This afternoon Intuit confirmed persistent rumors that it was in the process of buying Mailchimp, detailing a $12 billion transaction that will bring the well-known email infra company to its corporate remit.
Intuit is not a well-known player in the email marketing space. The company is instead best known for its TurboTax software (and associated lobbying of the U.S. government to ensure its rent-seeking can continue), its recent purchase of Credit Karma and its more dated acquisition of Mint.
The Mailchimp transaction will comprised both cash and stock.
The question rattling around your brain at the moment is the correct thing to ask: Why is Intuit spending 10% of its market capitalization to buy an email marketing company?
Per a release, Intuit thinks that the deal “advances” its “powering prosperity around the world, and its strategy to become an AI-driven expert platform.” Normally at this juncture I’d convert the company’s corporate-speak to something in English, but I’m struggling.
The company had more to say in that its Mailchimp buy would allow it to “accelerate two of [Intuit’s] previously shared strategic Big Bets: to become the center of small business growth; and to disrupt the small business midmarket.”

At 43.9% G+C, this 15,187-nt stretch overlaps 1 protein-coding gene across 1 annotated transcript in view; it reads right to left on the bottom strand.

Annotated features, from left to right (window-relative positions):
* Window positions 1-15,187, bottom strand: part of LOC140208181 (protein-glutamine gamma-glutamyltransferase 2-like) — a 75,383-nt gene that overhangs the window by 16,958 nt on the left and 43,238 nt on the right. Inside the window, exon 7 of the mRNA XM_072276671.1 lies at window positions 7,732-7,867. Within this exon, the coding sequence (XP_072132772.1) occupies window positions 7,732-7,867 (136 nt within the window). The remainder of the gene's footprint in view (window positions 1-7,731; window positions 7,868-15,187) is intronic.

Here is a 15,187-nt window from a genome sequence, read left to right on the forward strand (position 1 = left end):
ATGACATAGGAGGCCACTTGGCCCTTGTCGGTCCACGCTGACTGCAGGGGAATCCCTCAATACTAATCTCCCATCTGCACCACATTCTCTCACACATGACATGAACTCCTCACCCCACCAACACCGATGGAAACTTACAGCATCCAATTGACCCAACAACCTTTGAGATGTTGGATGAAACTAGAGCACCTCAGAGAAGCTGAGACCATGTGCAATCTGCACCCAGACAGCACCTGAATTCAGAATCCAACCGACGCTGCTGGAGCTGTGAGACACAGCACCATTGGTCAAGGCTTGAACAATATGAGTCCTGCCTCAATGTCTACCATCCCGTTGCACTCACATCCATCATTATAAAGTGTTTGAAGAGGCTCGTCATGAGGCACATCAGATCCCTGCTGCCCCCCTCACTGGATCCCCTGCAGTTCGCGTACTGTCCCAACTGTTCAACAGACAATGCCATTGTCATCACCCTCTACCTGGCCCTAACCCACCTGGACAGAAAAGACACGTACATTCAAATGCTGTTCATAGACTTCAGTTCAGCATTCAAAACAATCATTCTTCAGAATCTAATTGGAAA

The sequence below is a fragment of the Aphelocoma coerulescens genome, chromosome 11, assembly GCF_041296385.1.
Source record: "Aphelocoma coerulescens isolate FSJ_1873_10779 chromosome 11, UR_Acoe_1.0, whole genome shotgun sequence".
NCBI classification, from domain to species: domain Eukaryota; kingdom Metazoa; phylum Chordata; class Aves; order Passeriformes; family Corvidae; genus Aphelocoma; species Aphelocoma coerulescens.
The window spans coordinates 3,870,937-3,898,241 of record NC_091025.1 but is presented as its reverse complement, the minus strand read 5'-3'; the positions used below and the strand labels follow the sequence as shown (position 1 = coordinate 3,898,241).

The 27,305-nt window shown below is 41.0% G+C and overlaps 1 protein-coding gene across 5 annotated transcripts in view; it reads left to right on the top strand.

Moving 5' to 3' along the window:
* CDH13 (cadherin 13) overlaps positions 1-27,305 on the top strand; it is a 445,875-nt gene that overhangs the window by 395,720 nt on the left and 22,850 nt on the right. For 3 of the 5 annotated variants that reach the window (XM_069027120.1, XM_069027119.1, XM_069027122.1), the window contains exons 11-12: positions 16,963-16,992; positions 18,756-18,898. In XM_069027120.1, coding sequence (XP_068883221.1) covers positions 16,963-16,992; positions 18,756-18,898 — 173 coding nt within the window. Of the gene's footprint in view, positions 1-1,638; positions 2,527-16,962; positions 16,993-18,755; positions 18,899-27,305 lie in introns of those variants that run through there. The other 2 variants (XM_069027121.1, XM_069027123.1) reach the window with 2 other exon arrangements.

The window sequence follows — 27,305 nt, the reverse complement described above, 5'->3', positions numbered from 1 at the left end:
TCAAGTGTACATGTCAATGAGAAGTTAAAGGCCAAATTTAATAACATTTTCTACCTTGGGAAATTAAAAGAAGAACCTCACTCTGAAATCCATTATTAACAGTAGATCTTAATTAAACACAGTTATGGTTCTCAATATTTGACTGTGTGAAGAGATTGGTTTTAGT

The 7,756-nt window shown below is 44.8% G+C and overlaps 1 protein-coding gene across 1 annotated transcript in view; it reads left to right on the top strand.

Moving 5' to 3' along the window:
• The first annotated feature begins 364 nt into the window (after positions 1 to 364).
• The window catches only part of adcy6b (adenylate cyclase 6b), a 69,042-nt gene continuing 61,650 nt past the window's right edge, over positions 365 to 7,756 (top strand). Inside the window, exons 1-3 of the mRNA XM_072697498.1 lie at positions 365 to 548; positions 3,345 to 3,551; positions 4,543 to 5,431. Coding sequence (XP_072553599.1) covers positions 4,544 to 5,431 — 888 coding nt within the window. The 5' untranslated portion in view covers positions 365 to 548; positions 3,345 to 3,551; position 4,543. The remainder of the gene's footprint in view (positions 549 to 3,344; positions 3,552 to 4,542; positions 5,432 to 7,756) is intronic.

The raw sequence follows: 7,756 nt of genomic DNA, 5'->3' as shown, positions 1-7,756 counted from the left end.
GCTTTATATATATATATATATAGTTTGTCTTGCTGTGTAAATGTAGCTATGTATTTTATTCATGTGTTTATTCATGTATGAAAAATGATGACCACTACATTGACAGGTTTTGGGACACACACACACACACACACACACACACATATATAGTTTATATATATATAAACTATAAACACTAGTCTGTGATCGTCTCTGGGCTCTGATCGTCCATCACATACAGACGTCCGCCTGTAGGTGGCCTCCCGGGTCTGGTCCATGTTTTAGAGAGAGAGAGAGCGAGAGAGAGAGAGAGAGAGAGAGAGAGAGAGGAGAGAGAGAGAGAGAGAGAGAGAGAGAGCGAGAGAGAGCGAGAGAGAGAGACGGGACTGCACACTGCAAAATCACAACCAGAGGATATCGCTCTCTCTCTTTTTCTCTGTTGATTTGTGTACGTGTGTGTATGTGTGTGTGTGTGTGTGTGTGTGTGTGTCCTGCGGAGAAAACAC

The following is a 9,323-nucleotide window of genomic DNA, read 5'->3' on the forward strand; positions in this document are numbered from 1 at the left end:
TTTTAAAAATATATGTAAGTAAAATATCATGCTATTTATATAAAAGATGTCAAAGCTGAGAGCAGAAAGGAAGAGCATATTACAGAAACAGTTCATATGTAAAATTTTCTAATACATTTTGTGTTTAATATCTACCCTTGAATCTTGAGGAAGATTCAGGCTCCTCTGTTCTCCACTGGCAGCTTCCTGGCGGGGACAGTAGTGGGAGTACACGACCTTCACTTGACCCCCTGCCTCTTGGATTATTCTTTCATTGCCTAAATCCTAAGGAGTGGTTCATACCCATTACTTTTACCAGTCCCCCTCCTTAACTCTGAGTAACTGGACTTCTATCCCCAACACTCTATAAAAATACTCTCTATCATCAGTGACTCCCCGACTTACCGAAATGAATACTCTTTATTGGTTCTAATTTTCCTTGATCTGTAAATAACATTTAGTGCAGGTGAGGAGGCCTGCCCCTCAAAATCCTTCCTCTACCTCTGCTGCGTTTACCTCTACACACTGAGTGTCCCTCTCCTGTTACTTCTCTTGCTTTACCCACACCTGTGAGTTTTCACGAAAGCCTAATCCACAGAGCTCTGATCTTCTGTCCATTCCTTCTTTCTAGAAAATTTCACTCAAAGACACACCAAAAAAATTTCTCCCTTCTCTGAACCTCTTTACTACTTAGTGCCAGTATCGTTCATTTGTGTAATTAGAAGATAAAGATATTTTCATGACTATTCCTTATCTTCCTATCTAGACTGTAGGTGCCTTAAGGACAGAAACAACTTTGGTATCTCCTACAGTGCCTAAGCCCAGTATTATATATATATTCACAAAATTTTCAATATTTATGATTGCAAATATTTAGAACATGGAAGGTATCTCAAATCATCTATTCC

This is a bit more grokkable. Intuit’s QuickBooks service is a well-known product in the SMB space. Presumably Intuit reckons that it can sell more services to its existing small business customers. It still feels like a bit of a stretch, but we presume that the eggheads have come to the conclusion that ensuing corporate synergies will more than compensate for the sticker shock that the deal includes.
Shares of Intuit are up a slim 0.15% in after-hours trading, implying something of a shrug from Wall Street concerning the transaction; given how well leaked the deal was on its way to consummation, the combination may have already been priced into Intuit’s share price.
For Atlanta, where Mailchimp is headquartered, the deal is a win. Mailchimp is a famously bootstrapped company, so if you were looking for confirmation that you can build decacorns outside of Silicon Valley and without venture capital help, here’s evidence.